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    Blue Cheese Cheesecake
    Basil, Lobster & Tuna Cheesecake Recipes
    Nacho Cheesecake Recipe
    Provolone & Corn Cheesecake

  • Why: Deep red wines are a great match for the sharp cheese flavors.
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    MORE DESSERT & WINE PAIRINGS

    Here are THE NIBBLE’s recommendations for:

  • Pairing Desserts & Wine: everything from crème brûlée to mousse to pie
  • Pairing Ice Cream & Wine
  • Pairing Chocolate & Wine
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    HAPPY NIBBLING!

      

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    TIP OF THE DAY: Turkey Napkin Fold

    Does someone in your family have a crafty streak? Let him or her do the napkin folding for Thankgsgiving dinner.

    You can find different looks online, but we like this simple-but-elegant version from Martha Stewart. Here’s how to fold it.

    Don’t wait until Thanksgiving to start folding. Test your skills and your napkins in advance. Linen napkins crease and fold well, cotton napkins and even large paper napkins work with many folds; polyester and permanent press napkins don’t fold.

    THE HISTORY OF NAPKINS

    How do you wipe your mouth and fingers during and after eating? Who doesn’t?

    Yet, in the history of civilization, the napkins we know were relatively late to the table (as it were).

    According to Food Reference and Melanie e Magdalena, it was a slow evolution, beginning with dough napkins! Ancient Spartans first used small lumps of dough to wipe their hands when eating. This led to using baked, sliced bread to wipe the hands.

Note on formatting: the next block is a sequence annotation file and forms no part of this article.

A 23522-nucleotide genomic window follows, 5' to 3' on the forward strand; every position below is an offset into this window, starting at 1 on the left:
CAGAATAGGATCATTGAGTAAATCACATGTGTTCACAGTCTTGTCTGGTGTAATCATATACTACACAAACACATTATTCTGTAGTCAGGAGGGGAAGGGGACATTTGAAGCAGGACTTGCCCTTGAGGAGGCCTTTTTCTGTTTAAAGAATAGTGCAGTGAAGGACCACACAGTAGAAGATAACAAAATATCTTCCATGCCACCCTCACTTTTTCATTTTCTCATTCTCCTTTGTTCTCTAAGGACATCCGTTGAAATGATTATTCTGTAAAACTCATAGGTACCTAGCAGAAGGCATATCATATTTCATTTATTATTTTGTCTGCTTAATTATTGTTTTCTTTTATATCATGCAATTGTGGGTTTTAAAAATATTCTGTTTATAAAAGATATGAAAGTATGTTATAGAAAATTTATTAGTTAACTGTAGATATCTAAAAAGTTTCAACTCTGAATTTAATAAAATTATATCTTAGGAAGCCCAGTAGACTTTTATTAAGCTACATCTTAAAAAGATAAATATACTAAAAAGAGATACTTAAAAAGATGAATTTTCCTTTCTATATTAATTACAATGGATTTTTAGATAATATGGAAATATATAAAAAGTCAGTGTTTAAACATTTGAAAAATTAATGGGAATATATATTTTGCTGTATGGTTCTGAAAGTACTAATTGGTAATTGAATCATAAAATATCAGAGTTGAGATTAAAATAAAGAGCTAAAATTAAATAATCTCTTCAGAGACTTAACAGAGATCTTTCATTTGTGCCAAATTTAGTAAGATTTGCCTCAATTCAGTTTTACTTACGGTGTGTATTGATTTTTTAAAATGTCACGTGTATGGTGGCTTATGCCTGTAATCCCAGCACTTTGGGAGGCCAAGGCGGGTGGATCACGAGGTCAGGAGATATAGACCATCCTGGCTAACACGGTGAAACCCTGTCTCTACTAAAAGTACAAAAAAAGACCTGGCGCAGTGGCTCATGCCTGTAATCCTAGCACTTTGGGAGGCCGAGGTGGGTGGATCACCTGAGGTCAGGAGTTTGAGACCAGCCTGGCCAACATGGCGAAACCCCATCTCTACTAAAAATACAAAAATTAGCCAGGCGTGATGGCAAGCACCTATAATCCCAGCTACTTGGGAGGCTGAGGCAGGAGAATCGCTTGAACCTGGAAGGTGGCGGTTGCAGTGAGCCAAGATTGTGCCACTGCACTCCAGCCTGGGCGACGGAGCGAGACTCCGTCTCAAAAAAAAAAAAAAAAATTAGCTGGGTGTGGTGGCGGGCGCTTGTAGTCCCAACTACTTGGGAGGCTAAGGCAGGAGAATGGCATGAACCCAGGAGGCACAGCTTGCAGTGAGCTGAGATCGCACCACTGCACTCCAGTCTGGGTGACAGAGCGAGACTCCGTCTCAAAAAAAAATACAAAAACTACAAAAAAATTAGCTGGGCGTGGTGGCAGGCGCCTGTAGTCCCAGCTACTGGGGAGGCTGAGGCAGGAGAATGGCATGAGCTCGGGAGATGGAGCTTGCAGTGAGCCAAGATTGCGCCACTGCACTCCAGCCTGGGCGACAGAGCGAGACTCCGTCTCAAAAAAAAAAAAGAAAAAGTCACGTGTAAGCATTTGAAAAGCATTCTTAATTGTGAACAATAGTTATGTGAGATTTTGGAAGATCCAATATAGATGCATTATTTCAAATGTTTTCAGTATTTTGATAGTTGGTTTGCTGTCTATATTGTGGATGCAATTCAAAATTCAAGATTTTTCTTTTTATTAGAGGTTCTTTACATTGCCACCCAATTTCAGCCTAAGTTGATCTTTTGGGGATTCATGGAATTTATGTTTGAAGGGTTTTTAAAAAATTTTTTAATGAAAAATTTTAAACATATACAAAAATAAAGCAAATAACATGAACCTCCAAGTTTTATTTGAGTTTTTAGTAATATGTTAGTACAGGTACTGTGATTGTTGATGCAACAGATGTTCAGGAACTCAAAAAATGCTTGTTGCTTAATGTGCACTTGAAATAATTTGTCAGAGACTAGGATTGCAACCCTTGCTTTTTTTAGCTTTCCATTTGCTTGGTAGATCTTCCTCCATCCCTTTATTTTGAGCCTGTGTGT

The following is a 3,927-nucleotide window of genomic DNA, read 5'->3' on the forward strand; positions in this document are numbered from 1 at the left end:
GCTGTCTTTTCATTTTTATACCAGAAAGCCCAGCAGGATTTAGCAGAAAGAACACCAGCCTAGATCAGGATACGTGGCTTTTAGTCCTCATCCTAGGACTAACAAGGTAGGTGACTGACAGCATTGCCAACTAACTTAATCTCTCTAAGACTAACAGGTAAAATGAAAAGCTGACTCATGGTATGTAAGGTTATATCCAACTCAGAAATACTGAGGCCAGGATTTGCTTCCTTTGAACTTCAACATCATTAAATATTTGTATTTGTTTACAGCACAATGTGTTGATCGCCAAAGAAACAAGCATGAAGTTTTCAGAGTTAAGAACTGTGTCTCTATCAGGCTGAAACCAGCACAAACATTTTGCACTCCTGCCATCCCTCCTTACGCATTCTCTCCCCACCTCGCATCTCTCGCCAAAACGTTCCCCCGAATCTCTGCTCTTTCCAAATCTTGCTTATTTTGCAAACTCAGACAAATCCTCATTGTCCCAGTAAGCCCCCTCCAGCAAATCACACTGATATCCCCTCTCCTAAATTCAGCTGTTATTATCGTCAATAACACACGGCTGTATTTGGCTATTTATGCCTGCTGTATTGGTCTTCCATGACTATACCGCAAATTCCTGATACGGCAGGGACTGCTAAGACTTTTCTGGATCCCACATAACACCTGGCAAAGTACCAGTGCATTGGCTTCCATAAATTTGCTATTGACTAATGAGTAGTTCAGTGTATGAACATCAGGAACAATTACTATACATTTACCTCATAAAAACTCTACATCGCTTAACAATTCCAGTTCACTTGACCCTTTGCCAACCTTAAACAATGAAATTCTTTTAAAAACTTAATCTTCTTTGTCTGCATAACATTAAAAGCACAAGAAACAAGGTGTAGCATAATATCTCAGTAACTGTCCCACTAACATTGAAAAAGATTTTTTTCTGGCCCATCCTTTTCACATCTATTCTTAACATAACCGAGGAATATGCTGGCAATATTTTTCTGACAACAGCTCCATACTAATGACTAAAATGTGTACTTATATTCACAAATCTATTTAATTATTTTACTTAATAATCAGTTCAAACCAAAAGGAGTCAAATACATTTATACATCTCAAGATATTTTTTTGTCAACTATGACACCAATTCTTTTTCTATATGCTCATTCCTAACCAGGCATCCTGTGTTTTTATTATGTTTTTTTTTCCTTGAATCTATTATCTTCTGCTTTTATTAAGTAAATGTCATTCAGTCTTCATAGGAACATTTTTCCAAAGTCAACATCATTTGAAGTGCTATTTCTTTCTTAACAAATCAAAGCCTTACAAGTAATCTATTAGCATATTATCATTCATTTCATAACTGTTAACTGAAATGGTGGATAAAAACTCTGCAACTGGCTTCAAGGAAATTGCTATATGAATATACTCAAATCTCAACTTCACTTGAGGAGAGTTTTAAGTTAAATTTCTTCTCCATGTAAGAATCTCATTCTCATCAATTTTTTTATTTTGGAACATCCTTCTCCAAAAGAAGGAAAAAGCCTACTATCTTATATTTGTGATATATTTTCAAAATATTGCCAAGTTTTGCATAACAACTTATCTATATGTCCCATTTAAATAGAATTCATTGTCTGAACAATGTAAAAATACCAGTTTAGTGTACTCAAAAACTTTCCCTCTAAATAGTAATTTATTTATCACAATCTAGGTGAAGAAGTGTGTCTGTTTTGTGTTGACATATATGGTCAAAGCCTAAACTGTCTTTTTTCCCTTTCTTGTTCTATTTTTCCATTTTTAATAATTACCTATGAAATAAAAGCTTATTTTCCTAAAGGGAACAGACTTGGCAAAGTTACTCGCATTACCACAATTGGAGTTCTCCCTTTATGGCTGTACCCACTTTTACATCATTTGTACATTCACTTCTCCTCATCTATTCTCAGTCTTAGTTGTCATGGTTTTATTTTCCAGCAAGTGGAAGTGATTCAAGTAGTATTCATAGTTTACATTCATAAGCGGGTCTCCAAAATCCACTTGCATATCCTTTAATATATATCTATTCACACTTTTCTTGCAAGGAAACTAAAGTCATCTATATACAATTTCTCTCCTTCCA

Napkins slowly evolved into new forms. Note that they were the property of the well-to-do, not poor citizens who were left on their own. If you closely watch dining scenes in period television and film, you may be able to catch the custom of the time.

  • In Rome, the maapa, was an early tablecloth: a large cloth that covered the surface of where the individuals eating were seated. They were also used to wipe mouths and for wrapping up leftover food to take home, a custom of the host (making it the original doggy bag). Each guest supplied his own mappa.
  • In the Dark Ages (now called the Early Middle Ages), the napkin disappeared along with many other elements of Roman civilization. Hands and mouths were wiped on whatever was available: the back of the hand, the sleeve, or [back to pre-napkin times] a piece of bread.
  • During the Middle Ages, some amenities returned. Hands were wiped on tablecloths, which evolved into a three-cloth spread over the table, creating a cloth surface 4-6 feet long and 5 feet wide. You can see an example in this painting, made during between 1464 and 1467.
  • In the late Middle Ages, the communal napkin migrated from the table to the arms of a servant, and was reduced to the size of a modern bath towel. Over time, a basin with water for hand washing appeared. Throughout the meal, the individual would wash his hands, and the servant would drape the cloth over the diner’s arm or shoulder to dry wet hands throughout the meal. In France, a long cloth called a longiere was attached to the side of the tablecloth for communal use.
  • By the 16th century, the end of the Renaissance, napkins were a requirement of refined dining. A large napkin was used at the table, and a smaller napkin was used at events where people stood while eating.